Kimberly McKay

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South Texas Colleges graduation headcount increased by 53% this year; however, the needle on our graduation rate, as defined by IPEDS, moved very little. This has been a unique challenge as per the IPEDS standard, only first-time, full-time, degree seeking students can impact the graduation rate cohort. First-time, full-time students are rare at most community colleges. The data tells us that the graduation rate will increase by 1% for every 19 IPEDS cohort eligible students who graduate; therefore, our focus should be on students who can move the IPEDS needle. Furthermore, we need to retool the message to emphasize the importance of degree completion before students reach 150% of their degree plan. How do we help students, faculty and staff begin with the end in mind? This action research plan was developed to be used as the implementation plan for the action research project and the Cohort Success Initiative. It demonstrates shared commitment and includes the goal statement, action steps, timeline, resources and evaluation components. It is similar to the Institutional Effective (IE) profile South Texas College uses to implement, evaluate, revise and institutionalize every new initiative. In addition, it includes the human and organizational resources required to reach the desired outcome. The plan will be used to drive taskforce meetings and provide formative as well as summative assessment for the initiative. The plan is fluid and can be modified should the formative assessments reveal new opportunities and/or challenges. The institutional goal is to double the graduation rate of the cohort students by implementing immediate and long term solutions for maintaining high completion rates for the cohorts over time.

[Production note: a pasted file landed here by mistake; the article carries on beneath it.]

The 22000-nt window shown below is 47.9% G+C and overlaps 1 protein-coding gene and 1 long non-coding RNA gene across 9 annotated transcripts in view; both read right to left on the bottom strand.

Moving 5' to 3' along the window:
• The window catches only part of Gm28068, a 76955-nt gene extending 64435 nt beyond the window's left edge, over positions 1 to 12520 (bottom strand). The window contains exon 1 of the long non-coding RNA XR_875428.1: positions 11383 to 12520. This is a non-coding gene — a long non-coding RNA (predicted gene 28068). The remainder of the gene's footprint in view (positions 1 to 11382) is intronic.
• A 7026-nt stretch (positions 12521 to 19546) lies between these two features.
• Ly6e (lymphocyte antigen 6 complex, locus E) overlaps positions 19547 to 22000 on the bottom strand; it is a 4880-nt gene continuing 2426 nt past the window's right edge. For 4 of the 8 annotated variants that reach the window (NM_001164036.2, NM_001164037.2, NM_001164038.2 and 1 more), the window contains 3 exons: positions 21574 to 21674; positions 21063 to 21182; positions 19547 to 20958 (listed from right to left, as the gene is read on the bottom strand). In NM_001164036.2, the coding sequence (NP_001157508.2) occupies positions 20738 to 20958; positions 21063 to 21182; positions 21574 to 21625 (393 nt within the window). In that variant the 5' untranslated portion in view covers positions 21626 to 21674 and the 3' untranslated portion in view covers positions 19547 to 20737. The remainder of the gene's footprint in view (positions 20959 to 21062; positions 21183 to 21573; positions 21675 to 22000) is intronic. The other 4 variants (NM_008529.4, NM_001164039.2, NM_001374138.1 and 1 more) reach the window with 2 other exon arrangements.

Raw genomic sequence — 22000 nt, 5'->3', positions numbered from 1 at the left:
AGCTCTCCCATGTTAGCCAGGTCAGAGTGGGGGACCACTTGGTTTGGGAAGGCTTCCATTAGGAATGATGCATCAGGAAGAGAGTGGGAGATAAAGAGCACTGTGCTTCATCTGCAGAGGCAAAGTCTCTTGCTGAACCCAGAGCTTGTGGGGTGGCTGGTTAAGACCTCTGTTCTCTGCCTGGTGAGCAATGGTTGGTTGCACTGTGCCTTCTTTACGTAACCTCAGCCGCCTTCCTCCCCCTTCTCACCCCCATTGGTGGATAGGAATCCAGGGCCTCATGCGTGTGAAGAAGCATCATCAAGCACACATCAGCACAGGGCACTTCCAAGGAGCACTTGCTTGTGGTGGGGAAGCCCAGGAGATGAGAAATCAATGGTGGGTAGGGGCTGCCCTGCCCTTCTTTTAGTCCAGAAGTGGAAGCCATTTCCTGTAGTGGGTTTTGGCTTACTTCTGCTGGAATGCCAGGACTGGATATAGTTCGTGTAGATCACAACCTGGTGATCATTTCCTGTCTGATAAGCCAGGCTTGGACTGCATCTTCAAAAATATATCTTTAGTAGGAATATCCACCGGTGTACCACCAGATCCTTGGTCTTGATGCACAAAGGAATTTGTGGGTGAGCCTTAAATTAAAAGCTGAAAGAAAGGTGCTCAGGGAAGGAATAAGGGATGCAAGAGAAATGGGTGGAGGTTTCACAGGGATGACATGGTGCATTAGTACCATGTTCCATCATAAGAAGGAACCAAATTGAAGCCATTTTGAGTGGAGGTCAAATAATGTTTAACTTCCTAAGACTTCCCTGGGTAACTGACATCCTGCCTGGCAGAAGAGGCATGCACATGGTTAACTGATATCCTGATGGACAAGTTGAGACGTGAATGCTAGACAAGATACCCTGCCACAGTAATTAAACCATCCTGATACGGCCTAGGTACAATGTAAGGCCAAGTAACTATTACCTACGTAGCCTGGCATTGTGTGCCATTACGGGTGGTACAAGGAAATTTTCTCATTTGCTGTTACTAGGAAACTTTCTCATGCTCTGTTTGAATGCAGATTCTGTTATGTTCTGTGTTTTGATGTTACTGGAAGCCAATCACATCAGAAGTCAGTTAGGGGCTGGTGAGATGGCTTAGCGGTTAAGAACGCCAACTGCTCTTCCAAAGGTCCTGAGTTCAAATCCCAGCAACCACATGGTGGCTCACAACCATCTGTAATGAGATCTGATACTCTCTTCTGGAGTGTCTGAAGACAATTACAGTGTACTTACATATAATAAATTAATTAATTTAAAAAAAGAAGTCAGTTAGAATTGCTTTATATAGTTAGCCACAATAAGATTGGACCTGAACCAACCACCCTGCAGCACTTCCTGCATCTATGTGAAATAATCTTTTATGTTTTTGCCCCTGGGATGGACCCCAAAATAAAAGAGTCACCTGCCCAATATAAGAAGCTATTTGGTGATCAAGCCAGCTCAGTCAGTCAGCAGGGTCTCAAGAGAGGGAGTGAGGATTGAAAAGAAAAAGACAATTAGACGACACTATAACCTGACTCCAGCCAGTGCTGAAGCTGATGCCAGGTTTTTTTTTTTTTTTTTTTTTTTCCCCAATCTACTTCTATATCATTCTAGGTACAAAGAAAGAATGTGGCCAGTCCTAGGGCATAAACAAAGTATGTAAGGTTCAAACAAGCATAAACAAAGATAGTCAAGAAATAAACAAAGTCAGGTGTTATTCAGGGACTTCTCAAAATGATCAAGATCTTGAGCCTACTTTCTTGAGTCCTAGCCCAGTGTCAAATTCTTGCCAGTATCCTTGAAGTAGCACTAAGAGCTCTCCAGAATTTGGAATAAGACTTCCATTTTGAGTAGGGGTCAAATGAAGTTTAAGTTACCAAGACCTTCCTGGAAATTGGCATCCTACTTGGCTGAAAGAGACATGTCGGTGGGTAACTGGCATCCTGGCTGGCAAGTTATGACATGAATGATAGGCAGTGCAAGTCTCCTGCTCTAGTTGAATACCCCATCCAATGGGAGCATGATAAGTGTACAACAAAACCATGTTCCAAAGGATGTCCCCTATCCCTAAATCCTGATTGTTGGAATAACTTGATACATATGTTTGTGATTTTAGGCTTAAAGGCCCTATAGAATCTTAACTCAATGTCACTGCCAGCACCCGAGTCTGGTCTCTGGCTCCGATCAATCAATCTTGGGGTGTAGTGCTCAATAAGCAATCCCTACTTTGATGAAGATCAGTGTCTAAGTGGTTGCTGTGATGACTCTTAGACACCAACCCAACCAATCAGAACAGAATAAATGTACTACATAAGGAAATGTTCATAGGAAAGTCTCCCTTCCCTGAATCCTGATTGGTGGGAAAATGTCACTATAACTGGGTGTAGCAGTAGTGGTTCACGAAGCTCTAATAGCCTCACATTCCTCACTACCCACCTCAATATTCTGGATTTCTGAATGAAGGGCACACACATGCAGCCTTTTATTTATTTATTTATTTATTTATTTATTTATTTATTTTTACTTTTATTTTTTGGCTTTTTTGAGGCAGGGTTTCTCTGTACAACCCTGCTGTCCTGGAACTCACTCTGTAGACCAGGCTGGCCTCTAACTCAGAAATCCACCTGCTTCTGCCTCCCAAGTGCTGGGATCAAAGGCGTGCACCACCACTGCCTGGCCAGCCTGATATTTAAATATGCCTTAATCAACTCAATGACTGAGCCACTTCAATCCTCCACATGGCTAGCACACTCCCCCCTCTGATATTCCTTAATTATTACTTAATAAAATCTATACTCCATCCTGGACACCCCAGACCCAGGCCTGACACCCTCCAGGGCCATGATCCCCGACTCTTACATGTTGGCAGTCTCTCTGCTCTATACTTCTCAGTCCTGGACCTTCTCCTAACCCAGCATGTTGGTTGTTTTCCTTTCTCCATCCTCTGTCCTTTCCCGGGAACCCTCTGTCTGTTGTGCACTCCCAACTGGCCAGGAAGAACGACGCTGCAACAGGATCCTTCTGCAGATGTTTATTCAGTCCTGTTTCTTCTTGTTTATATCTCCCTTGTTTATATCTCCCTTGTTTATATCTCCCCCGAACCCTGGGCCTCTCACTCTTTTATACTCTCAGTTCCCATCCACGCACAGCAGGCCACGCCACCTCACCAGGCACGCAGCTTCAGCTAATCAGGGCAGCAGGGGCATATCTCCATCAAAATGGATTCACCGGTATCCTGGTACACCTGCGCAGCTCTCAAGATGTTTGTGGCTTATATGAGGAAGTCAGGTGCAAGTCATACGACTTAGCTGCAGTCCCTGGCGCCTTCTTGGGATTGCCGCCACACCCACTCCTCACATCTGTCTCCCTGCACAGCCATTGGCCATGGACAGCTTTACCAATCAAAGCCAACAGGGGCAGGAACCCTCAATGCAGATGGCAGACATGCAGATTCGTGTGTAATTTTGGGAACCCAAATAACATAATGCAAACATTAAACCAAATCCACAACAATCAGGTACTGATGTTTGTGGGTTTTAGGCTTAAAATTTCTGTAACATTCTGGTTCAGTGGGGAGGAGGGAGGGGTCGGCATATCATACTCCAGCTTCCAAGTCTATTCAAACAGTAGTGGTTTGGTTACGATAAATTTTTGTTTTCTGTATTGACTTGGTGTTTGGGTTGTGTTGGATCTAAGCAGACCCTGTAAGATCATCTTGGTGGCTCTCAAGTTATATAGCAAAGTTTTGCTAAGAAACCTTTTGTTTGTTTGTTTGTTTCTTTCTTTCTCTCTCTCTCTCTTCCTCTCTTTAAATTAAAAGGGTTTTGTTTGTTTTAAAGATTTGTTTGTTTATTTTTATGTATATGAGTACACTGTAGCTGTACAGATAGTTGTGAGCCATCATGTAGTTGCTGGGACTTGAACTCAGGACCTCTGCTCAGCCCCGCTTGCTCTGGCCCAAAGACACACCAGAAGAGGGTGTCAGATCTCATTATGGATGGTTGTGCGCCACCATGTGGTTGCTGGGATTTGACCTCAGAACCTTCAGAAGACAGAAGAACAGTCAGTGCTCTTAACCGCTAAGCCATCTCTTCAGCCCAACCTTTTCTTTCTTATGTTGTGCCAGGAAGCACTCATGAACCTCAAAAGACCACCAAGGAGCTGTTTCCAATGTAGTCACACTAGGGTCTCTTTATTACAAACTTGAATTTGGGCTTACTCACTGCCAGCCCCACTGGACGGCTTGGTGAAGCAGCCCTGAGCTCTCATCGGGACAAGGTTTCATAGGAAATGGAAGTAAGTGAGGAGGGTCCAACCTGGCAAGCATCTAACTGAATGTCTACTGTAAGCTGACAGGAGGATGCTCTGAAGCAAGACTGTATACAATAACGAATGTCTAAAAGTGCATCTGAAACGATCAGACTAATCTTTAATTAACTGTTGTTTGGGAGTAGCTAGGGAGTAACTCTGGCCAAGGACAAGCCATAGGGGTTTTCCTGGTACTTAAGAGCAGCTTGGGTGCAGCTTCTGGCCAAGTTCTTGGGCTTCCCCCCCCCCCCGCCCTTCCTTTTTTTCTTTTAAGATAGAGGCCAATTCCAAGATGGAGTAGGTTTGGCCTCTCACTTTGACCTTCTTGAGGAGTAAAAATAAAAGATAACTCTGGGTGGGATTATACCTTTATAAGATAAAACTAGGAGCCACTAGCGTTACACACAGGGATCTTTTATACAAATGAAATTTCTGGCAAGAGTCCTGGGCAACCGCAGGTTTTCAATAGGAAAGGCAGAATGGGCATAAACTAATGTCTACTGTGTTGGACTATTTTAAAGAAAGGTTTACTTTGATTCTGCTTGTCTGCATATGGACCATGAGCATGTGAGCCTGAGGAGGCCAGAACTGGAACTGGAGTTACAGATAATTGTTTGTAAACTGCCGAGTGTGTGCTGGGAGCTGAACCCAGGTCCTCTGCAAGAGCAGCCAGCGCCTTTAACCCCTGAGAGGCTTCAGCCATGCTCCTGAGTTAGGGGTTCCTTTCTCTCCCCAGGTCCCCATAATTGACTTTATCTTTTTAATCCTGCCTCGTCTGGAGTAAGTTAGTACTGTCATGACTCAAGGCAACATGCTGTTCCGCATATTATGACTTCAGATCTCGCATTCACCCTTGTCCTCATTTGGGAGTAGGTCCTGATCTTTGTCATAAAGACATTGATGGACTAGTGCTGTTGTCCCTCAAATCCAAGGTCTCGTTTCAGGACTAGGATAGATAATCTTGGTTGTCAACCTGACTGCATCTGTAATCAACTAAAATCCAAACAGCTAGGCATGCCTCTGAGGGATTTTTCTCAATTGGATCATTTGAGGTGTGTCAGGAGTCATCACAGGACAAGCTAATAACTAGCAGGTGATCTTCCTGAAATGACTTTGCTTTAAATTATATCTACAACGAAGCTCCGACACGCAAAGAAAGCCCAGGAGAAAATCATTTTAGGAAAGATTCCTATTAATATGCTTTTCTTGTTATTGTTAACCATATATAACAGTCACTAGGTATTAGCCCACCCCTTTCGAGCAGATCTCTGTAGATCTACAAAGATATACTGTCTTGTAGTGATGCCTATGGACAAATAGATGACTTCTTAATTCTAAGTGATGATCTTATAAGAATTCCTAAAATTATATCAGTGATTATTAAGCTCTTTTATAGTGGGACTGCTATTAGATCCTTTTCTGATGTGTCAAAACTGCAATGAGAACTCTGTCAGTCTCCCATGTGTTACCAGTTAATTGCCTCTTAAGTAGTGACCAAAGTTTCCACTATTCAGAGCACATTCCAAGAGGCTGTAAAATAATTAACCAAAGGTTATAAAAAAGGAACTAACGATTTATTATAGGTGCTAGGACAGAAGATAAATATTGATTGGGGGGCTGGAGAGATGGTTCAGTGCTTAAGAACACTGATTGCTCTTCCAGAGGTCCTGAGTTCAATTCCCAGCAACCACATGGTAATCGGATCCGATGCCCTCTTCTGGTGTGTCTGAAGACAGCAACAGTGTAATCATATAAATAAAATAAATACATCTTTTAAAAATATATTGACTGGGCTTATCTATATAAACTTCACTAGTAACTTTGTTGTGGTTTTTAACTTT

Action Planning Template Goal: Create, develop and design strategies for the timely completion of degrees and/or certificates by the IPEDS graduation cohort. The institutional goal is to double the graduation rate of the cohort students by implementing immediate and long term solutions for maintaining high completion rates for the cohorts over time. Action Steps(s): Person(s) Responsible: Timeline: Start/End Needed Resources Evaluation Policy and Practice Division Leaders and Spring 2011 Board Policies Student satisfaction Review Deans Summer 2011 Review departmental policies and student Curriculum Officer Course Catalogs for each Cohort Increase in graduation applications and rate

Kimberly McKay
practices for barriers Identify IPEDS Cohort Graduates Designate Cohorts on Rosters Provide names and data of cohort students to Deans and Chairs Provide stakeholder with update on cohort performance Conduct Degree Audits for Cohort Eligible Students 2008 cohort Associate degree completion by August 2011 2009 cohort Associate degree completion by August 2012 2010 cohort Certificate degree completion by December 2011 Associate degree completion by August 2012 Send notices to all cohort students on their progress toward completion CAPP Degree Audit Training for Faculty, Staff and Students Circuit training for the degree audit feature on JagNet Train all student affairs staff to facilitate degree audit for students in campus Welcome Centers Develop training calendar for traditional and dual credit students Automate Graduation Application for Students Paperless (online) application process. Develop workflow to send email confirmation/notice of Registrar Information Services & Planning Complete by February 2, 2011 Ongoing for future cohorts

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Internet Native Banner ODS Clearinghouse